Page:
The strength of competitive and facilitative interactions in plant communities is expected to change along resource gradients. Contrasting theoretical models predict that with increasing abiotic stress, facilitative effects are higher, lower, or similar than those found under more productive conditions. While these predictions have been tested in stressful environments such as arid and alpine ecosystems, they have hardly been tested for more productive African woodlands. We experimentally assessed the strength of tree seedling facilitation by nurse trees in mesic and dry woodlands in Benin, West Africa. We planted seedlings of the drought-sensitive Afzelia africana and the drought-tolerant Khaya senegalensis under three microsite conditions (closed woodland, woodland gap, and open fields). Seedling survival was greater within woodlands compared with open fields in both the mesic and dry woodlands. The relative benefits in seedling survival were larger at the dry site, especially for the drought-sensitive species. Nevertheless, plant interactions became neutral or negative during the dry season in the drier woodland, indicating that the net positive effects may be lost under very stressful abiotic conditions. We conclude that facilitation also occurs in the relatively more productive conditions of African woodlands. Our results underscore the role of environmental variation in space and time, and the stress tolerance of species, in explaining competitive and facilitative interactions within plant communities.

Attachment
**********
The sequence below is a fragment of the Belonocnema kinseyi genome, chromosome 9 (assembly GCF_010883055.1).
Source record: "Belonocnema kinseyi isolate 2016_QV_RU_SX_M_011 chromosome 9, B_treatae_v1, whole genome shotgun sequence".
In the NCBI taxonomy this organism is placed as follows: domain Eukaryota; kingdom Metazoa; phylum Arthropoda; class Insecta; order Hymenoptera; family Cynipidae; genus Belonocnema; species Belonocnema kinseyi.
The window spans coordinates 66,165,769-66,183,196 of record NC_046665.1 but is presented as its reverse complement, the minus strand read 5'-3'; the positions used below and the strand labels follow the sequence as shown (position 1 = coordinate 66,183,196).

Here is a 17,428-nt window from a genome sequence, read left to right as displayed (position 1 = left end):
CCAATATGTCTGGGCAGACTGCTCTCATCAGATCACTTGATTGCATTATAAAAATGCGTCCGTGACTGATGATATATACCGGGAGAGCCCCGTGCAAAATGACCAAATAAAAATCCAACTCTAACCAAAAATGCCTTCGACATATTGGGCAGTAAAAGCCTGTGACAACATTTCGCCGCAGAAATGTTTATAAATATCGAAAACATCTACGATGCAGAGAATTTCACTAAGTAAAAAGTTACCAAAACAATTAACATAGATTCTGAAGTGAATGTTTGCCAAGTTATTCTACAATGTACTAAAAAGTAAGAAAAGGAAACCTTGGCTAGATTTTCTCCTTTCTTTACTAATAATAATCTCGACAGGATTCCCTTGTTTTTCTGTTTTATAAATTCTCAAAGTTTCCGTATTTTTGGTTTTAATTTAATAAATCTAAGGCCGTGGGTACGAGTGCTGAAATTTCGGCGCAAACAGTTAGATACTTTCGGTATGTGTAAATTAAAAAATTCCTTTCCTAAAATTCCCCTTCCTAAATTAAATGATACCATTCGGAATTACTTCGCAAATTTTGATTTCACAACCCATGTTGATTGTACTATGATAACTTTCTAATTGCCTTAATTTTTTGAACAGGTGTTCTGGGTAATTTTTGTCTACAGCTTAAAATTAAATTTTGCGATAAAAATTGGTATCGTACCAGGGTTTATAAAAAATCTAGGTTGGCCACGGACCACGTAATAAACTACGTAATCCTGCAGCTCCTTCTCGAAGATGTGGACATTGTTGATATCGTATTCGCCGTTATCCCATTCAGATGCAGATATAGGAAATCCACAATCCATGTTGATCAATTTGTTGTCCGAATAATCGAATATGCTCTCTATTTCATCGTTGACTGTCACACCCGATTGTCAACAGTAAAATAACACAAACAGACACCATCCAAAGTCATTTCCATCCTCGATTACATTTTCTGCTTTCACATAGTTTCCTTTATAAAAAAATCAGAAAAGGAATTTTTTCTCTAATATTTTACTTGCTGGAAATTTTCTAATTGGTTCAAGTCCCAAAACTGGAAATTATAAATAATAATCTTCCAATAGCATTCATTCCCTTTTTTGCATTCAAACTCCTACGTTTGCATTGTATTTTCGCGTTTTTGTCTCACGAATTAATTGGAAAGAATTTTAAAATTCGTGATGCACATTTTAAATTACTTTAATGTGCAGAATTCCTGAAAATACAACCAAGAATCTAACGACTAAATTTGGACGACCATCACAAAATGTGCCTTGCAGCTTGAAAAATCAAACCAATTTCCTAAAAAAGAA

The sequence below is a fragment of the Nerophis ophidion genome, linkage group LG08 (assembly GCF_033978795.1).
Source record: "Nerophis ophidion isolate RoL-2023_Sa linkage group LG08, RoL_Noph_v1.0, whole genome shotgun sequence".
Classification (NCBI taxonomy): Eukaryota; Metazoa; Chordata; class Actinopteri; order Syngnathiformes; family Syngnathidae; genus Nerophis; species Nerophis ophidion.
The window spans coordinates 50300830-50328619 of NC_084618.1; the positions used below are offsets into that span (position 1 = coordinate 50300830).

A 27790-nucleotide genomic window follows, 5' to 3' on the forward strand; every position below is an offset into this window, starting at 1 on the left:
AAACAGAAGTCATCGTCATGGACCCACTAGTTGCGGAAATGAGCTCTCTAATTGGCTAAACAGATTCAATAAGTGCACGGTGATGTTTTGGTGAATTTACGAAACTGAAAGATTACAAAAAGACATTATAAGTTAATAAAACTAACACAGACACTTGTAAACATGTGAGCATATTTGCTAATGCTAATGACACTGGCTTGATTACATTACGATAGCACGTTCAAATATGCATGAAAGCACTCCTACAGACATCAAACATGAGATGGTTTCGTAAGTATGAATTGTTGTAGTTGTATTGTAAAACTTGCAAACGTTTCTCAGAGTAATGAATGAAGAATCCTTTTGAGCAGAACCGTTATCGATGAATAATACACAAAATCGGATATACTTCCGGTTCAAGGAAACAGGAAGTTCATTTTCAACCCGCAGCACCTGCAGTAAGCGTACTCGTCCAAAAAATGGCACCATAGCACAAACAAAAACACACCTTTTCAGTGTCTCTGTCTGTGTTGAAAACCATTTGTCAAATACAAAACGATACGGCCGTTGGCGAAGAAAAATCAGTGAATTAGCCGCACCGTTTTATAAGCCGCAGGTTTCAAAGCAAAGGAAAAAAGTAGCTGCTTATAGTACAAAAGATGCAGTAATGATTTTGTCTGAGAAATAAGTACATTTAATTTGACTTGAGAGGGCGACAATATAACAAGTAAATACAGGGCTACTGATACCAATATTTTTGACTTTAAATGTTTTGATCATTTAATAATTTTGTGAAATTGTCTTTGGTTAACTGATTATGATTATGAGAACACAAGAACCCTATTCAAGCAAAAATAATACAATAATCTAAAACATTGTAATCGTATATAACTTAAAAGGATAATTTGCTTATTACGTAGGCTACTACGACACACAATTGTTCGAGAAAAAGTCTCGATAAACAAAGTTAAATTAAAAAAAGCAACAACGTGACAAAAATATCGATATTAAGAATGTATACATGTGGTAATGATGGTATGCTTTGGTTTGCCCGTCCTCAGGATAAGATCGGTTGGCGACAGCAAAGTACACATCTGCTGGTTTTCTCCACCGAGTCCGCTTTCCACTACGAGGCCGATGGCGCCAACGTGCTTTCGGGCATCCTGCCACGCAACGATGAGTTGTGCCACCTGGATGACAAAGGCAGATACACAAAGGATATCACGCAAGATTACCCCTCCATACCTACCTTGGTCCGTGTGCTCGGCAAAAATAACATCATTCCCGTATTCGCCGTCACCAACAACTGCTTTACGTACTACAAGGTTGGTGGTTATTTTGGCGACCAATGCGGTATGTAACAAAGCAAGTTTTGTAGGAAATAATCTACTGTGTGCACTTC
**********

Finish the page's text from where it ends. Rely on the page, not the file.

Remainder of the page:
Abstract in French is available at http://www.blackwell-synergy.com/loi/btp.